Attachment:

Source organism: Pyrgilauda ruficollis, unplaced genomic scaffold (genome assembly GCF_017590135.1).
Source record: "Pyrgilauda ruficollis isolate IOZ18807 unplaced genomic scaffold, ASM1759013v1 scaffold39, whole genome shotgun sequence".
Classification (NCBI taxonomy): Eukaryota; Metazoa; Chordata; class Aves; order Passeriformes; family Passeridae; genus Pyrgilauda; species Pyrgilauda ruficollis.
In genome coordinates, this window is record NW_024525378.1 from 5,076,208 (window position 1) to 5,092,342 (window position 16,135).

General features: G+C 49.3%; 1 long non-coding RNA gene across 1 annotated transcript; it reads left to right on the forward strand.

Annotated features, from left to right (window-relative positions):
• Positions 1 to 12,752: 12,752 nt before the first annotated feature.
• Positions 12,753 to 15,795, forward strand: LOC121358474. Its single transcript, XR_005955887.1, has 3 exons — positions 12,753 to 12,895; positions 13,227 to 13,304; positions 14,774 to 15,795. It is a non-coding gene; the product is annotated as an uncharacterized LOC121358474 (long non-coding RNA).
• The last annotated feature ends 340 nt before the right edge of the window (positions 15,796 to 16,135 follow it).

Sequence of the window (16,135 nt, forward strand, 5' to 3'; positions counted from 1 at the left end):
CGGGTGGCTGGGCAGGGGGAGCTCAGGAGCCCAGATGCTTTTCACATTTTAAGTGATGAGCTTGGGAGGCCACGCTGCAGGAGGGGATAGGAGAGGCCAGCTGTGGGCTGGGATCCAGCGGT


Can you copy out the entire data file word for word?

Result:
Source organism: Pyrgilauda ruficollis, unplaced genomic scaffold (genome assembly GCF_017590135.1).
Source record: "Pyrgilauda ruficollis isolate IOZ18807 unplaced genomic scaffold, ASM1759013v1 scaffold39, whole genome shotgun sequence".
Classification (NCBI taxonomy): Eukaryota; Metazoa; Chordata; class Aves; order Passeriformes; family Passeridae; genus Pyrgilauda; species Pyrgilauda ruficollis.
In genome coordinates, this window is record NW_024525378.1 from 5,076,208 (window position 1) to 5,092,342 (window position 16,135).

General features: G+C 49.3%; 1 long non-coding RNA gene across 1 annotated transcript; it reads left to right on the forward strand.

Annotated features, from left to right (window-relative positions):
• Positions 1 to 12,752: 12,752 nt before the first annotated feature.
• Positions 12,753 to 15,795, forward strand: LOC121358474. Its single transcript, XR_005955887.1, has 3 exons — positions 12,753 to 12,895; positions 13,227 to 13,304; positions 14,774 to 15,795. It is a non-coding gene; the product is annotated as an uncharacterized LOC121358474 (long non-coding RNA).
• The last annotated feature ends 340 nt before the right edge of the window (positions 15,796 to 16,135 follow it).

Sequence of the window (16,135 nt, forward strand, 5' to 3'; positions counted from 1 at the left end):
CGGGTGGCTGGGCAGGGGGAGCTCAGGAGCCCAGATGCTTTTCACATTTTAAGTGATGAGCTTGGGAGGCCACGCTGCAGGAGGGGATAGGAGAGGCCAGCTGTGGGCTGGGATCCAGCGGT